A new atlas describes the changing marine ecosystem in Canada’s Arctic

Canada’s Arctic Marine Atlas is published by Oceans North, World Wildlife Fund Canada and Ducks Unlimited Canada.

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This map of Canada’s Arctic seabed landscape, based on data from the General Bathymetric Chart of the Oceans, is part of the Oceans North’s new atlas of Canada’s Arctic waters. (Oceans North)

Just in time for the 2018 G7 ministerial meeting in Halifax — where the theme is climate change, marine protection and clean energy — trio of environmental groups has issued a new atlas of the rapidly changing Canadian Arctic.

Canada’s Arctic Marine Atlas, published by Oceans North, World Wildlife Fund Canada and Ducks Unlimited Canada, summarizes current knowledge about the region’s marine environment, the changes being triggered by a warming climate and the effect of climate change on the people who depend on the Canadian Arctic’s marine environment. Of the 60,000 people who live along Canada’s Arctic coastline, the report notes, 85 percent are indigenous. Climate change, while opening up some economic opportunities such as increased shipping, subjects the ecosystem to new stresses, and those affect the indigenous people who depend on wild resources for their food, the report notes.

The 122-page atlas explains conditions in the retreating Arctic ice pack, which is “one of the most visible signs of how climate change is affecting the North,” in marine populations ranging from tiny plankton to huge whales, in birds flying above the Arctic waters and in to the in communities along the coastline. It holds several dozen illustrations, including maps of biological hotspots like areas used by narwhals. And it explains “what makes the region special, why it matters, and why it is worth the effort to govern it responsibly,” the document says in its introduction.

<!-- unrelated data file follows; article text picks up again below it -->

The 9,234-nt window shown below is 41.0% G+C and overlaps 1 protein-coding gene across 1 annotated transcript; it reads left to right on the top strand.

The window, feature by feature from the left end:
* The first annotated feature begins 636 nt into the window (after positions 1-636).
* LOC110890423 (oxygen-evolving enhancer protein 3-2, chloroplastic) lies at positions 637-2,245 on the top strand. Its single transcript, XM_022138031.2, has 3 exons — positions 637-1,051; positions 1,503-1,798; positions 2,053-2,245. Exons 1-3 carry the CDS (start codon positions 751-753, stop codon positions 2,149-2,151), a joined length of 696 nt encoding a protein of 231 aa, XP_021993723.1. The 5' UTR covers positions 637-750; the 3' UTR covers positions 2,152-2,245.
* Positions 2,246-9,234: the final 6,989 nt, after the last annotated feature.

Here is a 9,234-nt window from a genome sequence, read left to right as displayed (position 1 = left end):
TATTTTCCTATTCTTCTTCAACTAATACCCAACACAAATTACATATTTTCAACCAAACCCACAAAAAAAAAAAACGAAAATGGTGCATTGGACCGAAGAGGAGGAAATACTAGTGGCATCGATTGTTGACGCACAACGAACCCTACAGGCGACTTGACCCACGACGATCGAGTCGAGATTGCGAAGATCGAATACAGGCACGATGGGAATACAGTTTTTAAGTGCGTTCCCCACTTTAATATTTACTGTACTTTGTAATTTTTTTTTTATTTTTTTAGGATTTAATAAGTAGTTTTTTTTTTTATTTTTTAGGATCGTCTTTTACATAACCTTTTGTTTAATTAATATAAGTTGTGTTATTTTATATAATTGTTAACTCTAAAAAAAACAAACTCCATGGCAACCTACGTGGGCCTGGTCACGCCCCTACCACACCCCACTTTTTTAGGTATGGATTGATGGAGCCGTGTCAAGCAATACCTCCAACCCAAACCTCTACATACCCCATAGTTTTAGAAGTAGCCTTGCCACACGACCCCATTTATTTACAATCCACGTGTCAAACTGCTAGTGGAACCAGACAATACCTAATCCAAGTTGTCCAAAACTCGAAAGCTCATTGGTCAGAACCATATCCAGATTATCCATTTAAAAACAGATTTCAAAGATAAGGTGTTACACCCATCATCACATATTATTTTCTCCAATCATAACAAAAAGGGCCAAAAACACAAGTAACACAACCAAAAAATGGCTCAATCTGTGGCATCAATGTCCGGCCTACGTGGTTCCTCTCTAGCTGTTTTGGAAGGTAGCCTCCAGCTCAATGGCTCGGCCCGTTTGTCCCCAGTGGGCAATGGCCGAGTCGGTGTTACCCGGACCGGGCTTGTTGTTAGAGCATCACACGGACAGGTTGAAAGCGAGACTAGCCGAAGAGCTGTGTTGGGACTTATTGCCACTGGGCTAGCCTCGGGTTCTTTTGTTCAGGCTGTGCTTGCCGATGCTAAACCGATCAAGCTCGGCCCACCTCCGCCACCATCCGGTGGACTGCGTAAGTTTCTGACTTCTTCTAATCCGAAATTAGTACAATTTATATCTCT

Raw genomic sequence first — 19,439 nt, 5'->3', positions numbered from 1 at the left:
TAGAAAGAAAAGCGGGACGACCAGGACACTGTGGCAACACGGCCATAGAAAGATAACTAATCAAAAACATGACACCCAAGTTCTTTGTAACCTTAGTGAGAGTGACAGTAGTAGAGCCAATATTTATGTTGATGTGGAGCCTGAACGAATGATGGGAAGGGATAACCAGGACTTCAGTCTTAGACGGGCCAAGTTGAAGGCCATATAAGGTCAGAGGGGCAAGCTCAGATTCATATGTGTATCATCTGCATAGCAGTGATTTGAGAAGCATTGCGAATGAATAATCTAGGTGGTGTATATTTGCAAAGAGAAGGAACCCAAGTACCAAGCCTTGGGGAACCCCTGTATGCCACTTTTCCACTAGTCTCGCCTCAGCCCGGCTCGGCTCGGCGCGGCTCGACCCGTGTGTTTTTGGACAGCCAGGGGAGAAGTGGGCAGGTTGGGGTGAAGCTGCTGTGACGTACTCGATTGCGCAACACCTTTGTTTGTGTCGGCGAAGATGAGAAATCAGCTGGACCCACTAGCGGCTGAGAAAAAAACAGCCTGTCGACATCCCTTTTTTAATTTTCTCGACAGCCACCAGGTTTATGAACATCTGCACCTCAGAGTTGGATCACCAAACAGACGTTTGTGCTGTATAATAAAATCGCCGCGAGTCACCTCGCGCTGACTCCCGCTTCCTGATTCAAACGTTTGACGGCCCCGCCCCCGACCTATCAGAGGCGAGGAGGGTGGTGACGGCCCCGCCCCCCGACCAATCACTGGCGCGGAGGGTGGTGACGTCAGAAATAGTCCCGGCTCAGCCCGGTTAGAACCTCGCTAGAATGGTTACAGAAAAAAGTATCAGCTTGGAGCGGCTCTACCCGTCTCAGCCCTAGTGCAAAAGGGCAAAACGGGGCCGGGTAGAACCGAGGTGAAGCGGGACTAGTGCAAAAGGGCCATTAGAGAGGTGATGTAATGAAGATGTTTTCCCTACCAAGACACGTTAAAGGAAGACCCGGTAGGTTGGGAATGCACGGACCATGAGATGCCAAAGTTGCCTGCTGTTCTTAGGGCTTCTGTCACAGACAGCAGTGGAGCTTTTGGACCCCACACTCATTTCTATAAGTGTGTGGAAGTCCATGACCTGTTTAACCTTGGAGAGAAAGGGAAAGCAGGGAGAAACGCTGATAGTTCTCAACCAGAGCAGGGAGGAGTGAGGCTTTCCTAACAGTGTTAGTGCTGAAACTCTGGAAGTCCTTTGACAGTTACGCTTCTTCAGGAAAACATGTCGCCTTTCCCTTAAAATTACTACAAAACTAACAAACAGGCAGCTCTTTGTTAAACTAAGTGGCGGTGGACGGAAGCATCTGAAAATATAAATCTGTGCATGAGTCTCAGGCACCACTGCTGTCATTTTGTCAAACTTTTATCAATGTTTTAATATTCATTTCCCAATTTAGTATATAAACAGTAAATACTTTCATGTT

The publishers of the atlas said they hope the document will be used to guide management of economic activities like shipping and fishing and other policy decisions.

“Fact-based conservation measures are essential to ensuring a healthy Arctic Ocean for generations to come,” Louis Porta vice president of operations for Oceans North, said in a statement.

“The Arctic is undergoing rapid change, attracting attention from nations and corporations eyeing its business potential,” Paul Crowley, head of Arctic conservation for WWF-Canada, said in the statement. “We have an opportunity here to get it right, and that starts with understanding the marine environment through the eyes of the people who rely on it and the wildlife that make it home.”

As new information becomes available, Canada’s Arctic Marine Atlas will be updated. But it was important to get currently available information out now, the document says. “While it is tempting to wait for better information, decisions will continue to be made based on what we know at the time. A dose of caution can help reduce the risk of mistakes, but neither the risk of unintended impact nor the risk of missed opportunity can be eliminated entirely,” it says.

Release of the Canadian Arctic atlas follows a similar Alaska-focused document released about a year ago by Audubon Alaska. Audubon’s Ecological Atlas of the Bering, Chukchi and Beaufort Seas holds over 100 explanatory maps showing how habitat is used by marine mammals, seabirds, fish, subsistence food harvesters and others.

Yereth Rosen is a 2018 Alicia Patterson Foundation fellow.